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This section begins with the most vivid of Jeannette’s early memories: the day she is set on fire at age three. The incident illustrates a few main themes of the novel. Firstly, the presence of fire is introduced in this scene. Initially, it is something that has the potential to nourish (it allows Jeannette to cook her hot dogs) but instead causes great damage to the young Jeannette’s body. Secondly, the nature of the Walls’ parenting becomes clear. This is a home in which three year olds are permitted to cook on the stove, in which injured youth are broken out of the hospital before the doctor clears her dismissal.
Positioning the hospital as a symbol of cultural order and privilege, Jeannette shows how her parents taught their children to avoid conformity and to disdain the unnecessary frills in life. Further, the hospital illustrates the Walls’ apprehensions about their children realizing that they have few means in life compared to others in society. Mr. and Mrs. Walls do not want Jeannette to receive gum from the hospital staff not because it is unhealthy for her but rather because she will know what she is missing when there is no gum regularly available to her outside the hospital.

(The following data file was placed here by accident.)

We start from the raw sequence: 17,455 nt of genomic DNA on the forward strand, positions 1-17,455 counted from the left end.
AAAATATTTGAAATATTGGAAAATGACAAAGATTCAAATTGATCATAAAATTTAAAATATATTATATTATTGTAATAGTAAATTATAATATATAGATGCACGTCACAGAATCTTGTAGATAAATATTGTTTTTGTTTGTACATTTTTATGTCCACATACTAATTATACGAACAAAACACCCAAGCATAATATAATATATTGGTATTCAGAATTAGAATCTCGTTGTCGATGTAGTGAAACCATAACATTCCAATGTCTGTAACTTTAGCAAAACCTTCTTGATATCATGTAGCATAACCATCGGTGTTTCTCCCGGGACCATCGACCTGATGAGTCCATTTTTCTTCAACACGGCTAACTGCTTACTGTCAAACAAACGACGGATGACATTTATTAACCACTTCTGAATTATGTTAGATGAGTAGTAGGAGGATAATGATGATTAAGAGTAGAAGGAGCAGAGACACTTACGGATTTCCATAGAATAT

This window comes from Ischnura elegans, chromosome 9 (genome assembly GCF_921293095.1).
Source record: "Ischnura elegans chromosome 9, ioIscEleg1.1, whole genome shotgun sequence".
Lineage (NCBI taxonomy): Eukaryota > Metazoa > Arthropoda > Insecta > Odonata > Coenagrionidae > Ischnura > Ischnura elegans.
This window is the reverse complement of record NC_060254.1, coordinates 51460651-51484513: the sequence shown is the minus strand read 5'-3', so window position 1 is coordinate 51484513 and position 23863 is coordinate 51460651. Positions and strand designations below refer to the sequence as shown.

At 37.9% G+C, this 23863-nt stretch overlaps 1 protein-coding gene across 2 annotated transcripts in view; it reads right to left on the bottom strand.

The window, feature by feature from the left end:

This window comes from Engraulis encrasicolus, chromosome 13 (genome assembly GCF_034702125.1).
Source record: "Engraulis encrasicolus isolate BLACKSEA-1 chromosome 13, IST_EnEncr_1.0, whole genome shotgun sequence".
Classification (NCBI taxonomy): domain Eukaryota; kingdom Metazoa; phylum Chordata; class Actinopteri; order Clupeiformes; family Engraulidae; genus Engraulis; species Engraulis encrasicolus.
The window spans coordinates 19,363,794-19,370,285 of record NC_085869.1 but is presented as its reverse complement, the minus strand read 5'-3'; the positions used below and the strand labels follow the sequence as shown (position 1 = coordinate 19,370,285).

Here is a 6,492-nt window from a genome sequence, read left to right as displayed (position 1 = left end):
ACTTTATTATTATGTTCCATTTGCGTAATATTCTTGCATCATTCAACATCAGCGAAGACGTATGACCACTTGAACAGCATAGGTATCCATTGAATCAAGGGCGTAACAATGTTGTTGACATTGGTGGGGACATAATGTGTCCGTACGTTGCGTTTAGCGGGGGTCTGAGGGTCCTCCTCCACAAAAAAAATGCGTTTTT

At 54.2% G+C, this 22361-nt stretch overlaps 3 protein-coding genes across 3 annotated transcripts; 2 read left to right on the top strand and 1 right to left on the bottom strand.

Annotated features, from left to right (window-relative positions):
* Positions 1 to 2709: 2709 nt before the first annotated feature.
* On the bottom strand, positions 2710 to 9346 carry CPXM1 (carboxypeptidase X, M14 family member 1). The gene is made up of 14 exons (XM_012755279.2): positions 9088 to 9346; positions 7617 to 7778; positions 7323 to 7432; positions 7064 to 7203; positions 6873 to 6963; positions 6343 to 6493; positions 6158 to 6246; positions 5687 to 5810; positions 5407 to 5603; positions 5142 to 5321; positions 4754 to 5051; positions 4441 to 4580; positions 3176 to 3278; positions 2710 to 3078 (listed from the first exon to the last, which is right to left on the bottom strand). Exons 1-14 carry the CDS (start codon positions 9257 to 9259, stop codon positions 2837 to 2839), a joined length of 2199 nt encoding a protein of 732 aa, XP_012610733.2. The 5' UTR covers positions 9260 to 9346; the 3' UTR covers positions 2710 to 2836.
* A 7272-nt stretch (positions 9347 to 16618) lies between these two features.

This entrée into Jeannette’s early childhood also introduces another common theme of the work: movement and mobility. The family frequently moves around to avoid paying bills or having property repossessed. Young Jeannettte learns to think of the moves as adventures when she is told by her father that they are being chased by the FBI. Though her experiences as a young child are not ideal, in a sense her conception of what was going on at the time is idealized.